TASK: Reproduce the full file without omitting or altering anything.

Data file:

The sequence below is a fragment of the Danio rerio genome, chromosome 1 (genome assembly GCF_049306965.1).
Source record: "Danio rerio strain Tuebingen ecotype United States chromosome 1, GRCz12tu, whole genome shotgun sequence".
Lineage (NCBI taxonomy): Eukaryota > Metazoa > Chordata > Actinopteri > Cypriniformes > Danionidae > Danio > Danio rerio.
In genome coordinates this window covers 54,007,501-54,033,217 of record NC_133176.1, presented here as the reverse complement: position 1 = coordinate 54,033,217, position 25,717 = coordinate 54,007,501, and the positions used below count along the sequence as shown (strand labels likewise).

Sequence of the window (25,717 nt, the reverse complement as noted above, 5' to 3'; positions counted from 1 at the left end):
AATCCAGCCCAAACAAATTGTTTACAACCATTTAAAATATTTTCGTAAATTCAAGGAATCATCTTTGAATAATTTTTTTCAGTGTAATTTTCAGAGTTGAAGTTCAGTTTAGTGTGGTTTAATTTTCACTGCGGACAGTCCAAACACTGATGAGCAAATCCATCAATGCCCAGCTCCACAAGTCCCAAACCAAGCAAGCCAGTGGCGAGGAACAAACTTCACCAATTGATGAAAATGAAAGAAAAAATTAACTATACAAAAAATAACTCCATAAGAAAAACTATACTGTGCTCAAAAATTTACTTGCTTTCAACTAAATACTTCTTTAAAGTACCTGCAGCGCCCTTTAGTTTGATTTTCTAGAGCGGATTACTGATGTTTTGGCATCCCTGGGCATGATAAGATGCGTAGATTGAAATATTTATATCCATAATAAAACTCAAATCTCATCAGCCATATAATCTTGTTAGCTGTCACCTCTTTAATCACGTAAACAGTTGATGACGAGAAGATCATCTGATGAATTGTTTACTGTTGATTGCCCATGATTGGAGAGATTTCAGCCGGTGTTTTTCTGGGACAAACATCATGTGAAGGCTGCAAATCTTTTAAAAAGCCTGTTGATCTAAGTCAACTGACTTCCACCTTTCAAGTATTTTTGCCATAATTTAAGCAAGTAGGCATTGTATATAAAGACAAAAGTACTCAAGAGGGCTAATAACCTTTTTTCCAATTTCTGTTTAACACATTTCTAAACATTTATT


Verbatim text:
The sequence below is a fragment of the Danio rerio genome, chromosome 1 (genome assembly GCF_049306965.1).
Source record: "Danio rerio strain Tuebingen ecotype United States chromosome 1, GRCz12tu, whole genome shotgun sequence".
Lineage (NCBI taxonomy): Eukaryota > Metazoa > Chordata > Actinopteri > Cypriniformes > Danionidae > Danio > Danio rerio.
In genome coordinates this window covers 54,007,501-54,033,217 of record NC_133176.1, presented here as the reverse complement: position 1 = coordinate 54,033,217, position 25,717 = coordinate 54,007,501, and the positions used below count along the sequence as shown (strand labels likewise).

Sequence of the window (25,717 nt, the reverse complement as noted above, 5' to 3'; positions counted from 1 at the left end):
AATCCAGCCCAAACAAATTGTTTACAACCATTTAAAATATTTTCGTAAATTCAAGGAATCATCTTTGAATAATTTTTTTCAGTGTAATTTTCAGAGTTGAAGTTCAGTTTAGTGTGGTTTAATTTTCACTGCGGACAGTCCAAACACTGATGAGCAAATCCATCAATGCCCAGCTCCACAAGTCCCAAACCAAGCAAGCCAGTGGCGAGGAACAAACTTCACCAATTGATGAAAATGAAAGAAAAAATTAACTATACAAAAAATAACTCCATAAGAAAAACTATACTGTGCTCAAAAATTTACTTGCTTTCAACTAAATACTTCTTTAAAGTACCTGCAGCGCCCTTTAGTTTGATTTTCTAGAGCGGATTACTGATGTTTTGGCATCCCTGGGCATGATAAGATGCGTAGATTGAAATATTTATATCCATAATAAAACTCAAATCTCATCAGCCATATAATCTTGTTAGCTGTCACCTCTTTAATCACGTAAACAGTTGATGACGAGAAGATCATCTGATGAATTGTTTACTGTTGATTGCCCATGATTGGAGAGATTTCAGCCGGTGTTTTTCTGGGACAAACATCATGTGAAGGCTGCAAATCTTTTAAAAAGCCTGTTGATCTAAGTCAACTGACTTCCACCTTTCAAGTATTTTTGCCATAATTTAAGCAAGTAGGCATTGTATATAAAGACAAAAGTACTCAAGAGGGCTAATAACCTTTTTTCCAATTTCTGTTTAACACATTTCTAAACATTTATT